The US is publicly blaming North Korea for the WannaCry cyberattack that crippled the NHS and other networks around the world.
Tom Bossert, President Donald Trump's homeland security adviser, said the country was "directly responsible" for the ransomware attack which was "widespread and cost billions".
It comes as Mr Trump unveiled a new US national security strategy to strengthen the country's cyber defence capabilities.
Mr Bossert, writing in the Wall Street Journal, said: "After careful investigation, the US today publicly attributes the massive WannaCry cyberattack to North Korea."
In October, Home Office minister Ben Wallace said the UK Government believed "quite strongly" that a foreign state was behind the cyberattack and named North Korea.
Pyongyang has also been widely blamed in security circles and Microsoft president Brad Smith pointed the finger at Kim Jong Un's secretive regime.
The attack began on 12 May and is thought to have infected machines at 81 health trusts across England - a third of the 236 overall.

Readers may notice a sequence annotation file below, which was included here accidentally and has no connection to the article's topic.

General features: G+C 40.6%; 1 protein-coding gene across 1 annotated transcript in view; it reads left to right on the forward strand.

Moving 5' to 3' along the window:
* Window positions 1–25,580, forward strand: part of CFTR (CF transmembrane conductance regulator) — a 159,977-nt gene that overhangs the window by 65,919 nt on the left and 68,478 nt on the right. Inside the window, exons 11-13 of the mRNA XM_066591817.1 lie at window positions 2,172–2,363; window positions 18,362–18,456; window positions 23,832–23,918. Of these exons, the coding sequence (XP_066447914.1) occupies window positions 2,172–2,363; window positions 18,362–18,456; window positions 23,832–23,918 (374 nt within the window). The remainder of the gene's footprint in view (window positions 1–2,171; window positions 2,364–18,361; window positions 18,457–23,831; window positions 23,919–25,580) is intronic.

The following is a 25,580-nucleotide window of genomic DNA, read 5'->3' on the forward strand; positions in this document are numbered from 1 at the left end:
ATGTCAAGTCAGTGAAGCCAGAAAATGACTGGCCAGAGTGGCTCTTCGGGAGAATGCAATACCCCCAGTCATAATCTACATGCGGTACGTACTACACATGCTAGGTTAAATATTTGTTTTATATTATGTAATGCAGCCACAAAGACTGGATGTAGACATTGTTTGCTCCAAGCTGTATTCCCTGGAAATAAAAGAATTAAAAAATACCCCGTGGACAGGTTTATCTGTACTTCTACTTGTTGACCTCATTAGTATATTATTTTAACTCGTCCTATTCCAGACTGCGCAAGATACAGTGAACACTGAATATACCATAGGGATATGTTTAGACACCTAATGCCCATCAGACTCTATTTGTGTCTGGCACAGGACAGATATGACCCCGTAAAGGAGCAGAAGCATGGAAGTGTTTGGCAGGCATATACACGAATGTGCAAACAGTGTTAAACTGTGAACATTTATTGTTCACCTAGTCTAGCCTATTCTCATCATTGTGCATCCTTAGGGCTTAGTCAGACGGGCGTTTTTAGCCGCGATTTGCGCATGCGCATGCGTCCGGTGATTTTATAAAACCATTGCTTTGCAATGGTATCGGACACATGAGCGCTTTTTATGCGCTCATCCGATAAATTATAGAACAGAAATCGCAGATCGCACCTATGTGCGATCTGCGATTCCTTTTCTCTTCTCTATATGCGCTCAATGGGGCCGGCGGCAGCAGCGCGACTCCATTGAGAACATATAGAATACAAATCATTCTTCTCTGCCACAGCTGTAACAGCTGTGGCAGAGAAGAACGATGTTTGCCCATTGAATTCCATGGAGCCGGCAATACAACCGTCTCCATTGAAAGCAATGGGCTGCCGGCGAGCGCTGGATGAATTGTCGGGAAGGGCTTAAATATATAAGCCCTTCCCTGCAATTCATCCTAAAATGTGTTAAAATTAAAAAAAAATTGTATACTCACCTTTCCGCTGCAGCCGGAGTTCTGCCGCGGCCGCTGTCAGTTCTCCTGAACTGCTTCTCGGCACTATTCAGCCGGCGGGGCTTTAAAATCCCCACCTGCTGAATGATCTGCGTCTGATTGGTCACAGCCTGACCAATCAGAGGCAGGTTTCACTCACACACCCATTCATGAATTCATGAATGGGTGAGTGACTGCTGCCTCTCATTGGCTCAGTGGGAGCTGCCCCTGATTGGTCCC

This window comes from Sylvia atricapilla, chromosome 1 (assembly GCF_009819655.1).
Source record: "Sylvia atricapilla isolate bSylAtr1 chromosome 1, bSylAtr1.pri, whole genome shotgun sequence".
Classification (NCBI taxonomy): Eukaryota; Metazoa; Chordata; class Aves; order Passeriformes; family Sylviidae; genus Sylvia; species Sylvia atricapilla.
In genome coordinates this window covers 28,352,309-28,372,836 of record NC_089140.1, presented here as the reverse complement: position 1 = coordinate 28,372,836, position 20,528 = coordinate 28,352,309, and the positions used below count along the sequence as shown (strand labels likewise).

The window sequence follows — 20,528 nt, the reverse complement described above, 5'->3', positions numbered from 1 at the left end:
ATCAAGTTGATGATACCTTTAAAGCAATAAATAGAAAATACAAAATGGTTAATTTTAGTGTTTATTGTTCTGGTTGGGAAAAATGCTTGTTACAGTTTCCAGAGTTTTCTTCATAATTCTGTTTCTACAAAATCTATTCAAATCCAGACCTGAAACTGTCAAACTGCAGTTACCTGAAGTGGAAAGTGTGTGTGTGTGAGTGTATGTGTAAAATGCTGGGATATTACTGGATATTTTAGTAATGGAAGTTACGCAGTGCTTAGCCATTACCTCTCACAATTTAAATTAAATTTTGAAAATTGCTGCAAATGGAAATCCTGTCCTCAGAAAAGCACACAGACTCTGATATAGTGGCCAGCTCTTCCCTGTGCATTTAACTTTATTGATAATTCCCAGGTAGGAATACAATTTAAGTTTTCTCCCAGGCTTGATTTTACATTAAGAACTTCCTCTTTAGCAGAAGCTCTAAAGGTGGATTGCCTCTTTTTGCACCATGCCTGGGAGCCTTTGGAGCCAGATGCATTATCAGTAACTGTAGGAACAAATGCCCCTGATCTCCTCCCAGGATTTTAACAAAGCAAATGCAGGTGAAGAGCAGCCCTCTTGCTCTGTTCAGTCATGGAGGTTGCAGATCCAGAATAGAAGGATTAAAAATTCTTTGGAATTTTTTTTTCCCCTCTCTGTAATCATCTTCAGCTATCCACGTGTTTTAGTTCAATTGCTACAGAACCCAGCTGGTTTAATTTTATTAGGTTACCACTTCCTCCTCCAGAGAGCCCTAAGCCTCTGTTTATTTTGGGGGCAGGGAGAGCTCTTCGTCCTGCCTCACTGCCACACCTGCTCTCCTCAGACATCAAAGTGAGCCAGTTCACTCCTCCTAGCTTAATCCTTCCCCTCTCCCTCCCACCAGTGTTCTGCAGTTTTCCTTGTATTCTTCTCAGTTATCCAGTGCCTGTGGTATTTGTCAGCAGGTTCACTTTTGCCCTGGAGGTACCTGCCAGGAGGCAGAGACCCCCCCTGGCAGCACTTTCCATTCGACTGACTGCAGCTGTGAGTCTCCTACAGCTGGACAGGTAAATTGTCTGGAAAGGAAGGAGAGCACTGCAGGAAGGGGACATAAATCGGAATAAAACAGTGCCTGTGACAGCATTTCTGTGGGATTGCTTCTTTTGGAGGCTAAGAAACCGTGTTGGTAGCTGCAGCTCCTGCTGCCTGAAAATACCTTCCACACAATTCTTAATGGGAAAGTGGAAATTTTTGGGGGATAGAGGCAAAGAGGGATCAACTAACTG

The Foreign Office's minister for cyber, Lord Ahmad, repeated the NCSC's assessment on Tuesday and said: "We condemn these actions and commit ourselves to working with all responsible states to combat destructive criminal use of cyber space.
"The indiscriminate use of the WannaCry ransomware demonstrates North Korean actors using their cyber programme to circumvent sanctions."
"International law applies online as it does offline. The United Kingdom is determined to identify, pursue and respond to malicious cyber activity regardless of where it originates, imposing costs on those who wish to attack us in cyberspace."
Computers at almost 600 GP surgeries were also impacted, according to a National Audit Office (NAO) report in October.
The report found that almost 19,500 medical appoints, including 139 potential cancer referrals, were thought to have been cancelled.
Five hospitals were forced to divert ambulances away after being locked out of computers.
However, the report found the attack could have been prevented if "basic IT security" measures had been taken.
Infected machines were running computer operating systems - mostly Windows 7 - that had not been updated to secure them against cyberattacks.
Mr Wallace suggested the attack could have been an attempt by North Korea to access foreign funds.
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